i do not think that gertrude was a slut or promiscuous....she just looked out for herself...if she didn't make claudius happy, he could have had her killed...plus, there is no evidence that suggests that she cheated on her husband when he was alive.
I didn't read all the previous blogs so forgive me if I'm being repetitive, but I thought that Gertrude was definately just looking out for herself. I mean, with her husband dead, Gerturude didn't really have a place in the castle, but by marrying Claudius, she remained the queen. I believe that she was just trying to remain in some form of power so she wasn't repaced. However, I definately agree with Aaron that Gibson portrays Gertrude as a whore in the movie.
Andrew made a really good point. If the young Hamlet had succeeded his father to the throne, as was proper, then Gertrude would have been quite comfortable, having her son's respect and love. How did Claudius usurp the throne, anyway? In my imagining, she must have plotted with him, or encouraged him to step up to the throne, so she could marry him. I feel like there was some encouragement on her part. She certainly didn't urge Hamlet to action, which would have been even better for her... then she wouldn't have to marry Claudius and betray her late husband's memory.Feminism is right and good, and I certainly think it is something to be discussed with many pieces of literature, but I don't think Gertrude is really the character to consider if we all feel like taking out our anger on society and the social norms that women of the last few generations have had to battle. Ophelia, to me, seems more the victim than the Queen.
i just have to say i thought it was ridiculous that she kissed hamlet in the gibson movie. That was completely uncalled for and not necessary to me. i guess it just added to the "entertainment" of the movie. But in the play i think people he exaggerate her "promiscuousness"
I agree with Nick's interpretation of the sexual scene between Hamlet and Gertrude in the Gibson movie. The text of the play does certainly suggest some underlined characteristis of Gertrude that are not explicitly stated like her involvement with Cladius, but there is no real indication that they were sexually involved.
It seems to me that just about everything Shakespeare does in his works is intentional - he doesn't just "forget" stuff.I think, then, he must've left whatever mechanism it was that allowed Claudius to usurp the throne, along with Gertrude's role in it, ambiguous for a reason.Then again, he does provide a certain amount of context for Gertrude's involvement in the plot to kill Hamlet's father when in the play, she doesn't seem to really react to the reenactment of Hamlet's father's murder, and instead only reacts to Claudius flipping out.Also, when Hamlet confronts Gertrude after the play and explains everything to her, she seems sincerely shocked and upset to hear that Claudius is a murderer. I suppose she could just be faking it, but when Shakespeare's characters lie or fake something, in general I think he makes it clear or at least drops some hints that they're not being sincere.Maybe, then, that should suffice as enough context to show that Gertrude isn't a conspirator in Hamlet's father's murder?Of course, she still marries her husband's brother like two days after his death. That is very fishy...Going back to my original thought, then, maybe this part of the play was exempt from explicit explanation for a reason. What do you guys think?TOO LONG; DIDN'T READ VERSION - Gertrude acts, as I see it, completely innocent. Does that mean that she is innocent, or did Shakespeare just write her character to be an extremely skilled liar/fake? Could Shakespeare have left Gertrude's role in all of this, and thus her true moral character, ambiguous for a reason? What might that reason be?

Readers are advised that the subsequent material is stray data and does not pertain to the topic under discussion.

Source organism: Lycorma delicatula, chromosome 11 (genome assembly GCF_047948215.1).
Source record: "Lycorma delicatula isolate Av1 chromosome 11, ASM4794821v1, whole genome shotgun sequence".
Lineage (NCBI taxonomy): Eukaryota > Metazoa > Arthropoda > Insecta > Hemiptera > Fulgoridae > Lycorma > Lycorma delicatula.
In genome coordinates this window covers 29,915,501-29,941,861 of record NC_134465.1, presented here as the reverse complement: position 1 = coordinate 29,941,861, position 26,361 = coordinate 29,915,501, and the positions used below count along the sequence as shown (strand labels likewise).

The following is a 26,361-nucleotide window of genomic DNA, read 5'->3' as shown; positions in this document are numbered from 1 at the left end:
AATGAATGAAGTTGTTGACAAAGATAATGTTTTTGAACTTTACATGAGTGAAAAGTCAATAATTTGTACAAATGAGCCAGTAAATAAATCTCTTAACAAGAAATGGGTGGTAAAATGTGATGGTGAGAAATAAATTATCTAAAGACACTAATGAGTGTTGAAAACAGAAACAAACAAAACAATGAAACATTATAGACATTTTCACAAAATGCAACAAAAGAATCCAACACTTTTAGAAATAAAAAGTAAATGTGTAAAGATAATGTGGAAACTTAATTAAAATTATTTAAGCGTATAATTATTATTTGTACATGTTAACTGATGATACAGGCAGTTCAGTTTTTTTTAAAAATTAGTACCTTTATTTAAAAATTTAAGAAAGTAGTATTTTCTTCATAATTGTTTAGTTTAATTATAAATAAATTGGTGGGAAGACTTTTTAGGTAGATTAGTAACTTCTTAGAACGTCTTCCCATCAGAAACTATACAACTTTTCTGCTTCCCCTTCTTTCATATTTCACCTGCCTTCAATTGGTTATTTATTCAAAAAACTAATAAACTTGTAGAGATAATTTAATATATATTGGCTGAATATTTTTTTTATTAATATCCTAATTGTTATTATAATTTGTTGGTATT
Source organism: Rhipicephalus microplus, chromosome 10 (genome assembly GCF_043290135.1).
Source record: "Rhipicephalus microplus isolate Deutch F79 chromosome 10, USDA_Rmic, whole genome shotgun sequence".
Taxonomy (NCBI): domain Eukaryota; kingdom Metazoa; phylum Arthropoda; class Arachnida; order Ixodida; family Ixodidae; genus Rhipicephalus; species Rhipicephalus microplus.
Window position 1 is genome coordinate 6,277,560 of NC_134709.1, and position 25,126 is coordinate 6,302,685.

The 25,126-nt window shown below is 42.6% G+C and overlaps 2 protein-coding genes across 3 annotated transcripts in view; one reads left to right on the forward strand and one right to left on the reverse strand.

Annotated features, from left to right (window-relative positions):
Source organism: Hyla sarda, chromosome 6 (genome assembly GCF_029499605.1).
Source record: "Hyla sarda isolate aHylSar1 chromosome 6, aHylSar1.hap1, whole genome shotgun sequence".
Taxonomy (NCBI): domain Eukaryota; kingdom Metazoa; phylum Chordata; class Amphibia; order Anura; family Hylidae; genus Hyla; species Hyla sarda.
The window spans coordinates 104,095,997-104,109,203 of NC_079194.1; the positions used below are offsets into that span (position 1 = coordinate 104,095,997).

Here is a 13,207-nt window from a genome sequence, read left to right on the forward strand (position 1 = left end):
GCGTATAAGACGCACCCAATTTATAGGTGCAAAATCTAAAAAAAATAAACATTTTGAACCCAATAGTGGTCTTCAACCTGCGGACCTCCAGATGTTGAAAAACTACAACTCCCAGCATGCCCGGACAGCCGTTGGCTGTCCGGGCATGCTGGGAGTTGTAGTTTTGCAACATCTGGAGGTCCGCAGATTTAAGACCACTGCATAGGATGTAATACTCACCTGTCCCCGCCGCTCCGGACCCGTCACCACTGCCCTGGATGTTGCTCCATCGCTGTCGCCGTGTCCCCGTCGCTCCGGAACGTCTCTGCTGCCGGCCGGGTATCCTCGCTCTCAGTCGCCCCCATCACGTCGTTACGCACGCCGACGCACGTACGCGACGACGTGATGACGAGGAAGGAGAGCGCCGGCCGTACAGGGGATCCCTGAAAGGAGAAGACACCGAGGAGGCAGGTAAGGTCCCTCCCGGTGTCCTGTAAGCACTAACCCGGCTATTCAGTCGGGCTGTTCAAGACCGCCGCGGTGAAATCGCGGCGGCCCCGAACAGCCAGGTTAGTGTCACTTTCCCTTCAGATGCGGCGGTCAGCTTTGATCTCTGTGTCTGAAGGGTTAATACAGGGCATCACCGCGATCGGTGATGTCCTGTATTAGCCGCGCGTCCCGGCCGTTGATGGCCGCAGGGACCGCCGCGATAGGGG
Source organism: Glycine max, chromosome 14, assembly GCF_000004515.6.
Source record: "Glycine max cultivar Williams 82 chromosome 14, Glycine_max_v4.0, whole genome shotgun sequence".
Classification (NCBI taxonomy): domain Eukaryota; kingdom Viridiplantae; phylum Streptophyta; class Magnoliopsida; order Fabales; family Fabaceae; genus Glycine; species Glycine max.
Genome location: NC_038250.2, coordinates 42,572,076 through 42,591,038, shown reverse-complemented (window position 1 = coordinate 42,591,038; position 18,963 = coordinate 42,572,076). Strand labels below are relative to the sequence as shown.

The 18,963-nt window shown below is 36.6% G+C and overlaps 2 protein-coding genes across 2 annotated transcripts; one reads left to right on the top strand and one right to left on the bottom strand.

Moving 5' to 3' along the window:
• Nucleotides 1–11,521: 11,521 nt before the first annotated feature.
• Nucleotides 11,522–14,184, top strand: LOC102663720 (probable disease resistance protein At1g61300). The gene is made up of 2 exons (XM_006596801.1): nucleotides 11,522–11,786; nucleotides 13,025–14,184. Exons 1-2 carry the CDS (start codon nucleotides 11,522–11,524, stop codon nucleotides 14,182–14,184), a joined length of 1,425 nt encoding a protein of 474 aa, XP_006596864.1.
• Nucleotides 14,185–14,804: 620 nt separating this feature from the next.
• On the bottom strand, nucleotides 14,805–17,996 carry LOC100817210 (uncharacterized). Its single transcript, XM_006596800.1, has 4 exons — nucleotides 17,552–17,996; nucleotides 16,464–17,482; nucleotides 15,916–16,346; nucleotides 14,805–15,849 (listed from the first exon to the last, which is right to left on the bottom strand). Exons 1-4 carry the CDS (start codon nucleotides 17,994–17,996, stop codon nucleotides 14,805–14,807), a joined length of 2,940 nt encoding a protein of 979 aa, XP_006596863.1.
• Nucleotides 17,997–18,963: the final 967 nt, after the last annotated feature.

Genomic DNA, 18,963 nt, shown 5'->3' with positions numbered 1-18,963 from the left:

i think that the kiss in the gibson movie was completely unnecessary. i really think that gertrude was innocent. i also did not like how she told hamlet to get over his father's death as though it was no big deal in front of everyone. i think that any conversations with him should have been as private as possible.
John-So much of this play seems to center on ambiguity; Shakespeare makes us really question what we can ever really know. Is Hamlet truly crazy, or is it just an act? Where is the line between his pretend and his true self? When is he faking it? Does he even mean the famous "To be or not to be" soliloquy? And then you have all the spying, all the obvious deception that occurs-- how can we watch/read Hamlet and not question what is real and what is fake(d)? I guess I'm just further supporting your idea that Shakespeare intended for us to question whether Gertrude was part of the murder plot. It seems to fit into one of the grand themes of Hamlet.
i thin i agree with michelle, that it is up to us to decide what happens and i think that makes the play more interesting, but she still should NOT have kissed hamlet!
i think that hamlet might have been considered too young or inexperienced to take the throne after his father's death. we don't really know how old he is supposed to be, but his friends, ophelia, and hamlet himself all act immature and naive in a bunch of instances throughout the play. if hamlet the elder had died a natural death not precipitated by claudius, i think that the danes would have chosen him to succeed his brother.
I agree with John's post that Gertrude didn't actually do much in the play. She kind of just went along with everything and kept herself out of most of the things going on. she didn't seem very important. I think her character was ambiguous becasue of her lesser importance. The play was baisically on Hamlet getting revenge and allowing things to get back to normal. Gertrude's addition was just more details to make the story seem more interesting.